NEW YORK (CelebrityAccess) — Former Beatle Paul McCartney is taking Sony/ATV publishing to court in a bid to recover ownership of the band's music.
ABC reported that McCartney filed the lawsuit on Wednesday "to confirm his ownership of his U.S. reversionary copyrights, which are granted to him by U.S. copyright law, in the songs he wrote with John Lennon and recorded with The Beatles."
The lawsuit contends that McCartney has been serving notice of his claims of reversionary copyrights since 2008 and is expecting to claim the copyrights on October 18th, 2018.
According to ABC, the lawsuit appears to be a bid to avoid a legal strategy pursued by Sony/ATV in the U.K. courts in December to avoid an attempt by Duran Duran to regain publishing rights on their music.
McCartney's lawsuit isn't the first move the former Beatle has made to reclaim the band's music. In March, McCartney filed a termination notice for 32 Beatles songs with the US Copyright Office in December, taking advantage of the US copyright act of 1976, which gives songwriters an opportunity to reclaim rights after 56 years.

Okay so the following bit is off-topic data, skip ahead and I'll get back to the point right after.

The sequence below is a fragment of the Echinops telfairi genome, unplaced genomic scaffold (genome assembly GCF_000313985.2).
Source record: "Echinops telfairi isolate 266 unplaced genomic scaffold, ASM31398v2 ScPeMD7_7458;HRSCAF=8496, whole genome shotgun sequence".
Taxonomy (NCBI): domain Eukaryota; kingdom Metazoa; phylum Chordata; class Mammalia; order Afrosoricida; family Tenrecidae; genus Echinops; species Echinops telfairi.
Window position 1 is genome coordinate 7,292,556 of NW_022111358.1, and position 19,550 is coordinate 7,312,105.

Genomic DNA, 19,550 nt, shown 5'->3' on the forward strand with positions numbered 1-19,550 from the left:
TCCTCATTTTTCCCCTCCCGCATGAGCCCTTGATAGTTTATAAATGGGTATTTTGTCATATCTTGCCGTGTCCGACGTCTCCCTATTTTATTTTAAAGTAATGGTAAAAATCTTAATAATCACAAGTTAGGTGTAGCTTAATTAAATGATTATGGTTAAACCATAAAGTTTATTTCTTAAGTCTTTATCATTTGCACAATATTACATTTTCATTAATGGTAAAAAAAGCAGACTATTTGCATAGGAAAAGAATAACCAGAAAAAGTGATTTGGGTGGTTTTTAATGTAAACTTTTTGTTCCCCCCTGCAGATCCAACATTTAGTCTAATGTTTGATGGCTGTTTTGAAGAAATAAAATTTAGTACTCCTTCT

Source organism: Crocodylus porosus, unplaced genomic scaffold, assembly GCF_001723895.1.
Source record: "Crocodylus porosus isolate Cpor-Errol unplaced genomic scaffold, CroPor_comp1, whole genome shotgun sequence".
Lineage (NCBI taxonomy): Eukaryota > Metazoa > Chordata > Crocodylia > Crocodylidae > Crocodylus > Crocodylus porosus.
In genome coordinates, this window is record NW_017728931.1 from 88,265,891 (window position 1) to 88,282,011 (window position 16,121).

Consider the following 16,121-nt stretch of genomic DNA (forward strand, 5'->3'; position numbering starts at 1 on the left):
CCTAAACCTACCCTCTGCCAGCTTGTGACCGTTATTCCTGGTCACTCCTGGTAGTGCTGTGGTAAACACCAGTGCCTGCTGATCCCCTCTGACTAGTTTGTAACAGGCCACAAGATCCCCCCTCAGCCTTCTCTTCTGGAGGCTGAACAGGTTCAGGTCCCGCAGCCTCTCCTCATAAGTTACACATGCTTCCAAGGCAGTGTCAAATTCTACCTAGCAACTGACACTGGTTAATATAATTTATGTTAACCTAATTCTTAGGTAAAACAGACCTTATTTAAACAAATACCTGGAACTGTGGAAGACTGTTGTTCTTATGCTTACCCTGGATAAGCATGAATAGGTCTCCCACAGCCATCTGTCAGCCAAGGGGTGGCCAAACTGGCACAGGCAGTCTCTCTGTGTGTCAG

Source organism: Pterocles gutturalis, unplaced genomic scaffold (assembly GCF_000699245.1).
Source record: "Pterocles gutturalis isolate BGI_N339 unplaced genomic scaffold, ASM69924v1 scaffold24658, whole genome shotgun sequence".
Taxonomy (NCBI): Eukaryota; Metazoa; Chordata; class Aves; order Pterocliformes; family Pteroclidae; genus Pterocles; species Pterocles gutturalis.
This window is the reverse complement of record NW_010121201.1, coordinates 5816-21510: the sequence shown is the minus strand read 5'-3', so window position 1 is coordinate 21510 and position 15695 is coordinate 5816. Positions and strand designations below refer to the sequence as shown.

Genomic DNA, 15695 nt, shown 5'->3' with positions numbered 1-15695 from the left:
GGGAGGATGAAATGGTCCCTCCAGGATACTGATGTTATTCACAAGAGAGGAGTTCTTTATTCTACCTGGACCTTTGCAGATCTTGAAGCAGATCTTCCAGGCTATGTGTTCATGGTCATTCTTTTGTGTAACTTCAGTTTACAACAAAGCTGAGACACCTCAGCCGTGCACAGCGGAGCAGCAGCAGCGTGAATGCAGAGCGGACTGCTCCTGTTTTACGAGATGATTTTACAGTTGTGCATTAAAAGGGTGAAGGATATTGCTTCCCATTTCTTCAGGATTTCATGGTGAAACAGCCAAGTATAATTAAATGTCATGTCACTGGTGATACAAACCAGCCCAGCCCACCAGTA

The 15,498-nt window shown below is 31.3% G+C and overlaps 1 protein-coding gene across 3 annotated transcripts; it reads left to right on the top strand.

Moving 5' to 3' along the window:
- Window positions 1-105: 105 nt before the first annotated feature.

In a statement to ABC, Sony/ATV said that they had the "highest respect for Sir Paul McCartney with whom we have enjoyed a long and mutually rewarding relationship with respect to the treasured Lennon & McCartney song catalog," and noted that they were "disappointed that they have filed this lawsuit which we believe is both unnecessary and premature."
Sony closed a deal estimated at $750 million in October to acquire the outstanding shares of Sony/ATV from the estate of the former Prince of Pop Michael Jackson. – Staff Writers